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New Singapore registry can protect names of geographically unique products
THE names of geographically unique agricultural products and foodstuffs, including cheeses and cured meats, will receive greater protection with the setting up of a new registry in Singapore.
From April 1, the Registry of Geographical Indications (GI) at the Intellectual Property Office of Singapore (IPOS) will to start to receive applications from anywhere in the world, IPOS said in a statement on Friday.
"A form of intellectual property, GIs provide consumers with information about the products' unique characteristics, qualities or reputation that are attributable to their geographical origins, helping consumers make better informed buying decisions," IPOS added.
Some of the GIs already found in supermarkets here include Pinggu peaches from China, Idaho potatoes from the US, Ichida Gaki (dried persimmon) from Japan, Waiheke Island wine from New Zealand, and Champagne wine from France.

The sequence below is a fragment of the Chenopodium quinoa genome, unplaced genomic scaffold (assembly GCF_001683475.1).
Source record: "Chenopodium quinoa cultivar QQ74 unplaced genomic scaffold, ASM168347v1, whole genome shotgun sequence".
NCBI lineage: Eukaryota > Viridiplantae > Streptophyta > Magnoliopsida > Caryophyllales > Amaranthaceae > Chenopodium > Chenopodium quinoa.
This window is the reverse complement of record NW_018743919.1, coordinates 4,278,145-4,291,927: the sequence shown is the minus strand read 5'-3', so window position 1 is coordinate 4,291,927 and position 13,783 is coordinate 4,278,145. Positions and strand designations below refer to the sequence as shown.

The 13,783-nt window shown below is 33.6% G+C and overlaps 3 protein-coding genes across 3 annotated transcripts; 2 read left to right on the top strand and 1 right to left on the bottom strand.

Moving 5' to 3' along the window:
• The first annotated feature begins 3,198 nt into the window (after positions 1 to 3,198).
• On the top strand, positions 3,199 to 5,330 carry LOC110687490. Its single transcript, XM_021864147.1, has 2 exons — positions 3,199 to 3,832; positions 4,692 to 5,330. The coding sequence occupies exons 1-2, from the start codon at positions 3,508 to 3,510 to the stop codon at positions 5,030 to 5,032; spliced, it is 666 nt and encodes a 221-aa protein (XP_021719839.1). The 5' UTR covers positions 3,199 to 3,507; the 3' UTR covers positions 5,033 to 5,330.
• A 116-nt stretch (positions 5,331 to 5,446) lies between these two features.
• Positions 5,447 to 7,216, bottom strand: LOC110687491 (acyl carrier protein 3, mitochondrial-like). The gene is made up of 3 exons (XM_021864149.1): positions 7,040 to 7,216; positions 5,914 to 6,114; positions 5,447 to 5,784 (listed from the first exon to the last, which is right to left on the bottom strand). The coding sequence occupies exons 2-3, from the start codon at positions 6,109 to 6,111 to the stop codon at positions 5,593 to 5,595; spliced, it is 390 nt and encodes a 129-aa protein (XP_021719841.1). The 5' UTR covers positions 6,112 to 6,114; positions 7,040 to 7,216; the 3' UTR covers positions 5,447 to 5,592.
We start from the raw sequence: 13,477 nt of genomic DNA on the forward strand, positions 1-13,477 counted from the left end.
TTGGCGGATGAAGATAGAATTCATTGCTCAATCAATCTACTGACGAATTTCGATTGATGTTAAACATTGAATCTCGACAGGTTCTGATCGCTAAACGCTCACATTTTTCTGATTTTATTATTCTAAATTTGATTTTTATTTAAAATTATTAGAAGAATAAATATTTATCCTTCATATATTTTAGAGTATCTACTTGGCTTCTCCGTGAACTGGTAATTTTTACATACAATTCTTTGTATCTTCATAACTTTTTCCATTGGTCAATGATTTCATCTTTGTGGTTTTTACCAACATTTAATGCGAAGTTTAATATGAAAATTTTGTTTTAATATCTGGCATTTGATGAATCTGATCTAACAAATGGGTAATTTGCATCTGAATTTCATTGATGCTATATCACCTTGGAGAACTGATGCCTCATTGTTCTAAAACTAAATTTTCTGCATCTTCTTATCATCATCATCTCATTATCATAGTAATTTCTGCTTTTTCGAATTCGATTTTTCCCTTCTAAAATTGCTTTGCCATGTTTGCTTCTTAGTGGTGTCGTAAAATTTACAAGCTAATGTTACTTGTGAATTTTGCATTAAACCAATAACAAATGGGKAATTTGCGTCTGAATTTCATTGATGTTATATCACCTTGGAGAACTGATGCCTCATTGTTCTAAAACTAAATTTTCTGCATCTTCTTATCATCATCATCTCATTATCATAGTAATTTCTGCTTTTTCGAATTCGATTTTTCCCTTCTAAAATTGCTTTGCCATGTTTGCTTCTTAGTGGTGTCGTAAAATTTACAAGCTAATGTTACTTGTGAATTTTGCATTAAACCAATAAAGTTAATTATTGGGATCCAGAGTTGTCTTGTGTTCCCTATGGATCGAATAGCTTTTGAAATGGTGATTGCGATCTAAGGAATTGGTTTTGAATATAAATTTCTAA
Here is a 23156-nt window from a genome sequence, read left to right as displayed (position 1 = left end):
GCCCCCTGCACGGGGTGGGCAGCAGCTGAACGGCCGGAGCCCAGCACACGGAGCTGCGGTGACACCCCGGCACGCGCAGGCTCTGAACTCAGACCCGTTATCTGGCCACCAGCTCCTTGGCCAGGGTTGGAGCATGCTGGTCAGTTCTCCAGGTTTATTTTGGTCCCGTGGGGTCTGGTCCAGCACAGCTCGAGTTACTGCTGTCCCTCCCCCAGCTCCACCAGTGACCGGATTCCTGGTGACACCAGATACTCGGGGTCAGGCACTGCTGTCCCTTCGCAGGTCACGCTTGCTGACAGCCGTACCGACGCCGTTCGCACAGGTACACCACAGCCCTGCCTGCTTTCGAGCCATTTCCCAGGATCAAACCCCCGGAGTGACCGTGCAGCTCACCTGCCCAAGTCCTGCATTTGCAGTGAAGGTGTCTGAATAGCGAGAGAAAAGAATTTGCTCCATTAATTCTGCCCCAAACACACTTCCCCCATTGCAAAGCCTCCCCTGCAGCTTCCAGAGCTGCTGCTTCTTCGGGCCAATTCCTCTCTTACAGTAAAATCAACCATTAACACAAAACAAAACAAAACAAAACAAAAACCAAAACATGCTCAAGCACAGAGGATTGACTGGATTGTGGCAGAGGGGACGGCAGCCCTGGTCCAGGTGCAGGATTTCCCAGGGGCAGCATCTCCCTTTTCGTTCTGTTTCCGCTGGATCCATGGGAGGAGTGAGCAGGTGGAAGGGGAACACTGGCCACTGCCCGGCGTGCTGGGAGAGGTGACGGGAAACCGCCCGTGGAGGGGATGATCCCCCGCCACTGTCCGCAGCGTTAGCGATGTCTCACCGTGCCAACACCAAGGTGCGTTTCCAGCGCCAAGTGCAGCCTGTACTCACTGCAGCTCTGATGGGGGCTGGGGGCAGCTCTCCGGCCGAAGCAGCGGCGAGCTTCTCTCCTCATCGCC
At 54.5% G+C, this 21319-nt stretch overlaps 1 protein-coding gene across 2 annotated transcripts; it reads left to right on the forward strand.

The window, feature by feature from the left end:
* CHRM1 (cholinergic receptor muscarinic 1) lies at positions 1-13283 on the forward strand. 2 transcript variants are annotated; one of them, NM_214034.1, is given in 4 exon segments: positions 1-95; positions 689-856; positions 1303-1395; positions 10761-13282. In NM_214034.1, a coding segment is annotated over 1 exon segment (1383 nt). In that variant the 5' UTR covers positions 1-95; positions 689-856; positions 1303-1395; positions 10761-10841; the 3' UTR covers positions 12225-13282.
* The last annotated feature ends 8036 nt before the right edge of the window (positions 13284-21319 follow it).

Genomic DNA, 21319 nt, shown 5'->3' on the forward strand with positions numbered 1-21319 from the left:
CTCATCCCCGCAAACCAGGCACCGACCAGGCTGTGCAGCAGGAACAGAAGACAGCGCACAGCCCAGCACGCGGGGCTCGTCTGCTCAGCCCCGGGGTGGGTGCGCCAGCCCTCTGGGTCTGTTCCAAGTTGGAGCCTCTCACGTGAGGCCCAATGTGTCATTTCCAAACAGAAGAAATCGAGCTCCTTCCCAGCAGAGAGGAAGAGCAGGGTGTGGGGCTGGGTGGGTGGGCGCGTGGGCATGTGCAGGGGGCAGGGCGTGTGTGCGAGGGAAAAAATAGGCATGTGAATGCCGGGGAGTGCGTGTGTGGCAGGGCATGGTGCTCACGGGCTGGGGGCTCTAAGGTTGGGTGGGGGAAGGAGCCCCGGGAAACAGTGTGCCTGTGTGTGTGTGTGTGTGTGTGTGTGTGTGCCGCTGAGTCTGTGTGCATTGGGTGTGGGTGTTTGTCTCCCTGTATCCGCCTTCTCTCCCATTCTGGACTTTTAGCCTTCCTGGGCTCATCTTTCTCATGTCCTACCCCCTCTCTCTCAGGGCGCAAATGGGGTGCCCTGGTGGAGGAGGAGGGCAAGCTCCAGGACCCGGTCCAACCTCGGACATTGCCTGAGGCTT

While GI protection is currently available for wines and spirits, the establishment of the new registry will extend GI protection to other produce, including cheeses and cured meats, IPOS said.
The authority added that applications will undergo a "fair and transparent examination process".
Once registered in Singapore, producers and traders of GI products will enjoy an "enhanced level of protection", where they will be able to request for the customs authorities to detain suspected infringing goods, imported into or exported from Singapore, IPOS said.
The new GI Registry comes after the European Parliament approved the European Union-Singapore Free Trade Agreement (EUSFTA) on Feb 13, and the enhanced level of protection will be implemented in stages in accordance with the ratification of the EUSFTA.
"With the establishment of the GI Registry, consumers can look forward to a broader range of good quality wines, spirits and agricultural products on our food shelves and dining establishments," IPOS said.
There are close to 60,000 GIs protected under various mechanisms worldwide, of which, more than half are for wines and spirits.